It is hard to pinpoint the precise appeal of The Space Lady. Schneider studied piano as a child, and believes that her mother could have been a successful concert pianist had she not opted to stay home with the kids. Consequently, Schneider’s music does not possess the radical strangeness of some of the most notorious outsider musicians—The Shaggs, for example, with their baffling lack of rhythm, or Shooby Taylor, a fantastically inept (or perhaps brilliant) scat singer. Schneider sings with sweet unpretentiousness, treating popular songs, like Peter Schilling’s “Major Tom” and Stan Jones’s “Ghost Riders in the Sky,” to her trademark mellow space vibrations, her voice awash in trippy laser sounds and supported by reverby bass runs and charmingly chintzy beats. The appeal is akin to that of a B-movie sci-fi flick, though admittedly more tasteful: low budget, but earnestly and disarmingly so. It is all accomplished with a cheap keyboard and a phaser pedal.
Schneider got her start as a busker at the Park Street subway station in Boston in 1972. As she tells it, she and her first husband, who had been denied conscientious objector status and was dodging the Vietnam draft, had moved to the city with the intention of coming out of hiding. (Prior to that they had spent a winter in a cave in the forest near Mt. Shasta, California, holed up with a wood stove in a hollowed-out space underneath a tall ponderosa pine tree.) Schneider picked up an old, beat-up accordion at a thrift shop in Jamaica Plain, figuring it would be easy to figure out with her piano training. “[I] wanted to play the accordion because I was so sick of panhandling, and approaching people and asking for money,” she says. “It was very humiliating and demeaning and difficult.”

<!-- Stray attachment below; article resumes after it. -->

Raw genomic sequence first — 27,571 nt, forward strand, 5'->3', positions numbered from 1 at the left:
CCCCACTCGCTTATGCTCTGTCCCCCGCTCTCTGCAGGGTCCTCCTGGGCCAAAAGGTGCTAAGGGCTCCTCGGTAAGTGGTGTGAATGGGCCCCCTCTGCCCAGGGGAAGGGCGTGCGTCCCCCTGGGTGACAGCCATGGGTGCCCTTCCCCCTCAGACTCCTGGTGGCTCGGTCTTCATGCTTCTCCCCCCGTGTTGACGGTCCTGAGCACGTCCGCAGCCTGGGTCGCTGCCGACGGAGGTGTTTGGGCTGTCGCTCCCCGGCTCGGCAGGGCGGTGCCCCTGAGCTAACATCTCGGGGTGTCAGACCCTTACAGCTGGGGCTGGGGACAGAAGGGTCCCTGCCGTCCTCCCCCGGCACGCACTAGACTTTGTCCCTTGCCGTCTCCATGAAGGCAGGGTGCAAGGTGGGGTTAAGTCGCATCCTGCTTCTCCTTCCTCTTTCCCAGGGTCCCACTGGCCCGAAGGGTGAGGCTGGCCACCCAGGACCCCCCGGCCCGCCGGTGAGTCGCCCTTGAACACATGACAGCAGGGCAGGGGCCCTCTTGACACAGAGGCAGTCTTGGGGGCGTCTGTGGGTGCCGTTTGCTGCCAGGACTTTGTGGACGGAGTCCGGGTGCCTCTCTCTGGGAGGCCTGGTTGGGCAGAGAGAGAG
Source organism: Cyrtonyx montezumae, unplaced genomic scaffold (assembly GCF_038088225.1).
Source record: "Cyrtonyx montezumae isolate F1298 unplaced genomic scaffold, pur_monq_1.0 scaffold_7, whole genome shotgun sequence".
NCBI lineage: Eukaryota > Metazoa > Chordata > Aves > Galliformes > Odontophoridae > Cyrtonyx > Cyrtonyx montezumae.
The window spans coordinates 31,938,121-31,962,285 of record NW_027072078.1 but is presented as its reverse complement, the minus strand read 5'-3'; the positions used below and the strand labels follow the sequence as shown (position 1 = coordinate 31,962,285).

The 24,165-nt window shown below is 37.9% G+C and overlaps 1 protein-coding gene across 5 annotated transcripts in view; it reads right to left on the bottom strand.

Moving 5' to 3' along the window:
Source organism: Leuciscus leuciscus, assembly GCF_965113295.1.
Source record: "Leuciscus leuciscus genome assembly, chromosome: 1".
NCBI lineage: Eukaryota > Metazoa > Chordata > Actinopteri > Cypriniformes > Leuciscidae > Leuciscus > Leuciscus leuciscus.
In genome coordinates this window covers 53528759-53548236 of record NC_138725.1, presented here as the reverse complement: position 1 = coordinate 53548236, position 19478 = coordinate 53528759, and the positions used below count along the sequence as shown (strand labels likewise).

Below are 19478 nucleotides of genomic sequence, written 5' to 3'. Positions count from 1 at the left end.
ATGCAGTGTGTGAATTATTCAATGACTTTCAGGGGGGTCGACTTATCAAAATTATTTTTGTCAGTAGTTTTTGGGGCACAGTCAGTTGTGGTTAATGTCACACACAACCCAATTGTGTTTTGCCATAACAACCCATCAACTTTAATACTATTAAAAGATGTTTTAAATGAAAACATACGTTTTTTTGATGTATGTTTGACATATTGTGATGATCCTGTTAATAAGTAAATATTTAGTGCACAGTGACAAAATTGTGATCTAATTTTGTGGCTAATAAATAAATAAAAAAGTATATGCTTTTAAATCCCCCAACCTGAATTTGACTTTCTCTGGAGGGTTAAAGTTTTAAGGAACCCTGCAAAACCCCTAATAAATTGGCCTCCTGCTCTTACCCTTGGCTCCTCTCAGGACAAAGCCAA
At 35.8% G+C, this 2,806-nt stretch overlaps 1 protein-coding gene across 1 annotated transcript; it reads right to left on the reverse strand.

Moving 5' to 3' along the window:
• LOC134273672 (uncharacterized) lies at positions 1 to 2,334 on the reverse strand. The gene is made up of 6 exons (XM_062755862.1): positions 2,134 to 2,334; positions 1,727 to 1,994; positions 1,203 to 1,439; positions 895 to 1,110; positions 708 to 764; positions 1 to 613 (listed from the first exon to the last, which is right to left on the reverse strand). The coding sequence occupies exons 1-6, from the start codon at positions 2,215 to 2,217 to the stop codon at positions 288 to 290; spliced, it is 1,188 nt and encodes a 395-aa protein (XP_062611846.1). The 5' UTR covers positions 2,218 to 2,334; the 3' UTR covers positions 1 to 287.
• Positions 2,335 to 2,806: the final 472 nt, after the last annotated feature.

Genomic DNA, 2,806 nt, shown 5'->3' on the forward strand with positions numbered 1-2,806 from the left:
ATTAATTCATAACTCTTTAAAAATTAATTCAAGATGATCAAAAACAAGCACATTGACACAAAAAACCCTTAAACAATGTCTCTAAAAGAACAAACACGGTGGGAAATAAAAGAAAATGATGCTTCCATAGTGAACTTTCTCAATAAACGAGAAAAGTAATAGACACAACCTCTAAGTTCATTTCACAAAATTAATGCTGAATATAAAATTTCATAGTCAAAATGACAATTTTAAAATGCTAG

When she first ventured down into the grimy, cacophonous underbelly of Boston, Schneider could barely eke out a tune on those dusty bellows. Yet, on that very first day, she raked in more money than she ever did panhandling. “I was playing really simple things, like ‘Take Me Out to the Ball Game,’ and ‘Irish Eyes Are Smiling,’ because it was ... just before St. Patrick’s Day when I first went down there with my accordion,” says Schneider. “So there was just a certain charm and positivity about what [people] saw and heard. And also a naiveté, because I really was fumbling around on the thing. So they knew, they could hear that I was learning as I was earning. It was just a bootstrap operation. I guess there was—what’s the word—an integrity in it?”